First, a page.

After he became a star, alas, Marvin occasionally was guilty of lazy, obviously alcohol-influenced performances. In such turkeys as The Klansman (1975), with Richard Burton (and, no kidding, O.J. Simpson), and Avalanche Express (1979), with Robert Shaw, he behaved on screen very much like someone who felt rudely interrupted from a more important off-screen task (i.e., drinking his co-stars under a table). In later years, however, Marvin seemed to snap out of his self-indulgent slump, with performances ranging from the no-frills professionalism of his Royal Canadian Mountie in Death Hunt (1981) to the elegant bravado of his vaguely sinister businessman in Gorky Park (1983). In Death Hunt, Marvin has a great moment where he tries to talk fugitive Charles Bronson into surrendering -- while Bronson holds a shotgun just inches away from Marvin's starkly chiseled face. Marvin, not surprisingly, manages to maintain his cool during the tense situation.

But if he's cool in Death Hunt, he's practically sub-zero in Gorky Park, suave and self-assured in the face of what he views as the clumsy investigative efforts of a Moscow police detective (William Hurt). After completing the movie, Marvin complained to an interviewer (well, OK, he bitched to me) about a scene where Hurt keeps raising his voice during their conversation about a murder case. Marvin thought Hurt was trying to upstage him. But even if he was, the scene works even better that way: There's Hurt, struggling to come on macho and masterful even as he knows he's on thin ice; and there's Marvin, who's too contemptuously smug to feel the need to raise his voice.

Marvin's authoritative underplaying served him well in a variety of heroic parts -- especially as the commanding officers in The Dirty Dozen (1967), Robert Aldrich's revisionist yet rousing World War II adventure, and The Big Red One (1979), Samuel Fuller's autobiographical drama of wartime service in Europe. (Marvin, an ex-Marine, could be quite persuasive as a military man.) At his frequent best, he could convey a moral dimension without seeming preachy, and an impatience with stupidity without being short-tempered. In The Professionals, Ralph Bellamy -- who hires Marvin, Burt Lancaster, Robert Ryan and Woody Stride for a dangerous rescue mission -- asks if Marvin has "any objections to working with a Negro'' (Strode). Marvin waits a few seconds before speaking, but his expression is easy to read: ''What the hell kind of damn fool question is that?'' When Marvin finally does speak, he pointedly ignores Bellamy's query -- there are more important matters to discuss.

Yes indeed, Lee Marvin could be tough. (In Point Blank, he made movie history of sorts by being the first star to -- ouch! -- slug another man in the groin.) Yet he could also be affectingly poignant as the broken-down baseball player in Ship of Fools (1965). And he was nothing less than brilliant as Hickey, Eugene O'Neill's haunted and haunting traveling salesman, in John Frankenheimer's under-rated film version of The Iceman Cometh (1973). At the very end of Iceman, Hickey must drop the veneer of loquacious charisma, must end his self-deluding efforts to dispel the pipedreams of his cronies, to unleash a volcanic rage that horrifies even Hickey himself. Marvin roars the words -- ''You know what you can do with your pipedreams now, you damned bitch!" -- then recoils in pain, despair, self-disgust. For once, the self-possessed control freak has let down his guard, and the demons have been set loose. And it suits O'Neill's drama perfectly. Or, as critic Stanley Kauffmann put it: ''Marvin was born to play Hickey.''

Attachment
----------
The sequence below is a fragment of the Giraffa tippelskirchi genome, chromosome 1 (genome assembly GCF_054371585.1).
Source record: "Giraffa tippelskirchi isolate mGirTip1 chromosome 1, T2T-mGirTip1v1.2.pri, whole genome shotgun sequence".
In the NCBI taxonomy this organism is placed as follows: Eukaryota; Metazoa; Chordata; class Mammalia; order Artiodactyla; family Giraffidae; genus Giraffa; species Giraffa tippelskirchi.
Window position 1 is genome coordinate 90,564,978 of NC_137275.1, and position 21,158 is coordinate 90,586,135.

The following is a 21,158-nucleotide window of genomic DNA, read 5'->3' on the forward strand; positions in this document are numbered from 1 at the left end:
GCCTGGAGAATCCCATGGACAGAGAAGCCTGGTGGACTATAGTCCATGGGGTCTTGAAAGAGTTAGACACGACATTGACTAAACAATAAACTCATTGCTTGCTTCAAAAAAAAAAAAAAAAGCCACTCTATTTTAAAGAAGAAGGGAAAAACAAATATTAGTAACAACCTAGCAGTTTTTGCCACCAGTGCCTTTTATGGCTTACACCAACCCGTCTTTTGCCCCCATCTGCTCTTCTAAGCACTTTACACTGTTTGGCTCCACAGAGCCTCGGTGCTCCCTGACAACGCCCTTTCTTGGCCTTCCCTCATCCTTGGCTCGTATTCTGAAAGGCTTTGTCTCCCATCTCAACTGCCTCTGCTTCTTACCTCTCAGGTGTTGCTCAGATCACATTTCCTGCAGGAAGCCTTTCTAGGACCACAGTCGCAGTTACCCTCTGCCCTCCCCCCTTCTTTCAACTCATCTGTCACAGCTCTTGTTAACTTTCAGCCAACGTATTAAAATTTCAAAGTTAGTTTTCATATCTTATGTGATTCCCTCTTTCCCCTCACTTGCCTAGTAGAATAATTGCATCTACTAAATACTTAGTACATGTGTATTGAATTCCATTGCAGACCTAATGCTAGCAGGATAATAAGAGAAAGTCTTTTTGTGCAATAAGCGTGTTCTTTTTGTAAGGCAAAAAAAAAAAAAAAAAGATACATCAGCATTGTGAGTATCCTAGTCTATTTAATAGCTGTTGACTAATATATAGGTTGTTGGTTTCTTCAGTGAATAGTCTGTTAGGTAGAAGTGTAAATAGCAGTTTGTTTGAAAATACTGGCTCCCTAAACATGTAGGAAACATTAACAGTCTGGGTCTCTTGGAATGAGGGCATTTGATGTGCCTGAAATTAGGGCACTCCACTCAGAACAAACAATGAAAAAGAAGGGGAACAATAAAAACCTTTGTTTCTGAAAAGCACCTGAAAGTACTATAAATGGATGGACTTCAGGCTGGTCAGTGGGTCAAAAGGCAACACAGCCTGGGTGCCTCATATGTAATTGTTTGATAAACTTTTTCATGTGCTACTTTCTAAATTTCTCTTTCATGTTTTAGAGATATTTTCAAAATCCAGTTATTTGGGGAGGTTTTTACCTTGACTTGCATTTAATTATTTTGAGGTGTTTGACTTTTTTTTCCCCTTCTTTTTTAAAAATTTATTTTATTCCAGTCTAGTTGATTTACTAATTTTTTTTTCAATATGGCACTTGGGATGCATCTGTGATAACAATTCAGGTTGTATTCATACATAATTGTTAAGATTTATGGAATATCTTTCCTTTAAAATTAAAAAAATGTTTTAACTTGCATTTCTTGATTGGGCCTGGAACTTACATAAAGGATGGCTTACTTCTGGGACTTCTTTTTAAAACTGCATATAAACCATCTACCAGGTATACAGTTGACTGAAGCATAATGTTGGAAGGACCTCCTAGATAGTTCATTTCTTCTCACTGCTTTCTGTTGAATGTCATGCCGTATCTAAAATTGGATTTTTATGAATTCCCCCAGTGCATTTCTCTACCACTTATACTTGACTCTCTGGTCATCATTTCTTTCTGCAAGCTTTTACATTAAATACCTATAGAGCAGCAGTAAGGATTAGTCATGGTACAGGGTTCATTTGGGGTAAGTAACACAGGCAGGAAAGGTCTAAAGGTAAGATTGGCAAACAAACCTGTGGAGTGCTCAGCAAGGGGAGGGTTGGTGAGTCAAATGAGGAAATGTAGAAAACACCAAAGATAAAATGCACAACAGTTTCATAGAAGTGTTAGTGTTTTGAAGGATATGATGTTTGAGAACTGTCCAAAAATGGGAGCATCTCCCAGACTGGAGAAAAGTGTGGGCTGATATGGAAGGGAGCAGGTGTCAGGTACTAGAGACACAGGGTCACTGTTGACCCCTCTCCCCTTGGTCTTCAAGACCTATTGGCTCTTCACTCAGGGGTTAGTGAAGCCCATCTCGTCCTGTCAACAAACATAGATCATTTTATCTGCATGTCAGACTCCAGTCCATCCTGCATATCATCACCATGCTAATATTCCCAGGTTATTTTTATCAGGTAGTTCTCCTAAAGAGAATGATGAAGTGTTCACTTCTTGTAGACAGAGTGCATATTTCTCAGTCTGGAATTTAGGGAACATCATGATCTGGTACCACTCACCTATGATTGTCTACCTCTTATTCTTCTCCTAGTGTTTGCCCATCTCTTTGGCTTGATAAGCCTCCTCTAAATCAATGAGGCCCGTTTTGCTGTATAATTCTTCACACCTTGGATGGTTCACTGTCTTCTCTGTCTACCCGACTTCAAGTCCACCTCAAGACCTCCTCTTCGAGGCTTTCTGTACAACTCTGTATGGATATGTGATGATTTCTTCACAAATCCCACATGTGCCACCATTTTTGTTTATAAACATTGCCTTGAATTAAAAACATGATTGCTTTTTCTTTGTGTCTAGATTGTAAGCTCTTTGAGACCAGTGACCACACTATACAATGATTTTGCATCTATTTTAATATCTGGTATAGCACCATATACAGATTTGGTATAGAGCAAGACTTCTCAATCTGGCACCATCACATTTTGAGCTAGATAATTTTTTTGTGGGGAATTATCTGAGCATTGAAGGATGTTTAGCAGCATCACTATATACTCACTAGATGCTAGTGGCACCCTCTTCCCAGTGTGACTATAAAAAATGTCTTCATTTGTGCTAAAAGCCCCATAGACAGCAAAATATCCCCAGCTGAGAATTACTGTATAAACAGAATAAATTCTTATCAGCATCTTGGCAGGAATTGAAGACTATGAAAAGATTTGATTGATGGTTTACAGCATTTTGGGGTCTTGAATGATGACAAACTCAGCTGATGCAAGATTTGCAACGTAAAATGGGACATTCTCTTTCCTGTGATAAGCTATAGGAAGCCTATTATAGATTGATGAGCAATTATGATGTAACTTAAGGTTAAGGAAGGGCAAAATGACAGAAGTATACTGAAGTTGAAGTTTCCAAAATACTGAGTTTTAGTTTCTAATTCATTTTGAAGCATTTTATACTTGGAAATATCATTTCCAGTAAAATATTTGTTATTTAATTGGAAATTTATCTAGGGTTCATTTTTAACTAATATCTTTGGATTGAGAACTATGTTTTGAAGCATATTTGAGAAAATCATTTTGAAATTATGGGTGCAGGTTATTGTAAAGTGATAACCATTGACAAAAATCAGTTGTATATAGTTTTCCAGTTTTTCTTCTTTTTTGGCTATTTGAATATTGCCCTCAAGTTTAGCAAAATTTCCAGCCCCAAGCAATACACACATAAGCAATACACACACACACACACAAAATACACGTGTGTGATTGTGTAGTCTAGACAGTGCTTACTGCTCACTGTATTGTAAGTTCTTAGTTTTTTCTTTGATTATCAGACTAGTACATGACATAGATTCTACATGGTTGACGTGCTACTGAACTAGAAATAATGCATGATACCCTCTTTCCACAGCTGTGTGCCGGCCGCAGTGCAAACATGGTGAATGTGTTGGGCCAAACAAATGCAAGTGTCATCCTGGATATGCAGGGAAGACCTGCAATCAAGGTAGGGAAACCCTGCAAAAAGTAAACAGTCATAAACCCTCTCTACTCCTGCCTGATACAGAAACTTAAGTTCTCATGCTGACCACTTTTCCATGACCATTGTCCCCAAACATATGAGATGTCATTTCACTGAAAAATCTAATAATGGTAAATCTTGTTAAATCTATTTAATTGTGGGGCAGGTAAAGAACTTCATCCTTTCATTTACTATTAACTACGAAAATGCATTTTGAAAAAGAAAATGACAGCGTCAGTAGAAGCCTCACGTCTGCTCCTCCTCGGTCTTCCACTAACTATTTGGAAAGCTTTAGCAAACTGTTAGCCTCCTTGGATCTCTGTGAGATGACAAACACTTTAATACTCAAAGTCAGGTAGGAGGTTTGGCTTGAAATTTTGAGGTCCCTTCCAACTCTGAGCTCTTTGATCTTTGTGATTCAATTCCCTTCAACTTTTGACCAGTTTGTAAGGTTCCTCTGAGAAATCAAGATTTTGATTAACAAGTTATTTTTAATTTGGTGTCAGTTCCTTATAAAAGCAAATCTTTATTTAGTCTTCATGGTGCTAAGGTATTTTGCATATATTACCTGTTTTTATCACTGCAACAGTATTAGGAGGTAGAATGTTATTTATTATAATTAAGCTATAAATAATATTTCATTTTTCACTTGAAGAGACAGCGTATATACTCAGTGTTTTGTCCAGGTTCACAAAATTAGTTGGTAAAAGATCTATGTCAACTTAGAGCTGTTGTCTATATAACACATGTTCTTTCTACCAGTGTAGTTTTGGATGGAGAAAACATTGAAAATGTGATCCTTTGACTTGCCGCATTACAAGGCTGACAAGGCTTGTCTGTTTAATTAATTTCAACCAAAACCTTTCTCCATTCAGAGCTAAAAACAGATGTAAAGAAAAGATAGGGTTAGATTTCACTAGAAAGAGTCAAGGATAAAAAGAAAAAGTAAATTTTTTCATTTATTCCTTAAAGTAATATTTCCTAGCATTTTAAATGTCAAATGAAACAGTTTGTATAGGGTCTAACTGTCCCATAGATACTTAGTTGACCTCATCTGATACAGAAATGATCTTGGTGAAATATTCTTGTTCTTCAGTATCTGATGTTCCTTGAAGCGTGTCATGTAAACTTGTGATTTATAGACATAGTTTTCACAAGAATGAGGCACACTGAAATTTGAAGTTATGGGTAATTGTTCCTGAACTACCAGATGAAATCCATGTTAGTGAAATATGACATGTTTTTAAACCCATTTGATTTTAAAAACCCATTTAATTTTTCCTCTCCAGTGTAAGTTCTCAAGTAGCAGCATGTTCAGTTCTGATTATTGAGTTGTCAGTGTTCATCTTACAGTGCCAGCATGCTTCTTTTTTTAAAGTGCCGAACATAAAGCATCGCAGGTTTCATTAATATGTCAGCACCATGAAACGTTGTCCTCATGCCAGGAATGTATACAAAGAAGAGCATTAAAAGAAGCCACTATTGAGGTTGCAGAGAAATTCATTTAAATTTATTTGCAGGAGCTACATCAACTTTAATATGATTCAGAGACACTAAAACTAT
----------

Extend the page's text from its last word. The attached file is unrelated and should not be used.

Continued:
Maybe. Or maybe, more likely, Lee Marvin was born to just give everyone, himself included, a damn good time at the movies. ''I would like to entertain an audience,'' he told me during a 1981 interview. ''I've done the heavy films, the truthful ones. And once in a while, they get too depressing for an audience.''

(An ironic sidebar: During our conversation, I kidded him about "shooting President Reagan" back in 1964's The Killing. "Yeah," responded with a wolfish grin, "but he wasn't President yet when I shot him." The very next day, John Hinckley tried to gatecrash into history by taking aim at the Commander in Chief.)

For all his independence, on screen and off, Marvin confessed to a nostalgia for the old, autocratic days of Hollywood, when only moguls in charge of studios were to be taken seriously.

''It took a lot of thinking away from you,'' Marvin said. ''You didn't have to twist and turn at night, wondering what line you were going to say the next day. Because they'd already written it. You just came to work, kept your mouth shut, got your job done and went home -- with a check.''

There was a comforting simplicity in all that, Marvin said. The sort of simplicity a true professional could appreciate.

"Snakes on a Blog," Part 2

From the same folks who last year gave us H.G. Wells' War of the Worlds -- the C. Thomas Howell vidpic, not the Steven Spielberg blockbuster -- we now get Snakes on a Train, another low-budget, high-concept quickie aimed at riding the coattails of a bigger and pricier pic. (I don't have to tell you what movie they're ripping off this time, do I?) Unfortunately, neither undiscriminating action fans nor connoisseurs of high camp will find much bite in this latest direct-to-video product from The Asylum, an outfit that specializes in cheap knock-offs of more upscale megaplex fare. (The Da Vinci Treasure and Pirates of Treasure Island are other recent additions to the company's catalogue.) Maybe SOAT was intended as a tongue-in-cheeky goof. But as Huey Lewis and the News sagely noted: Sometimes, bad is just bad.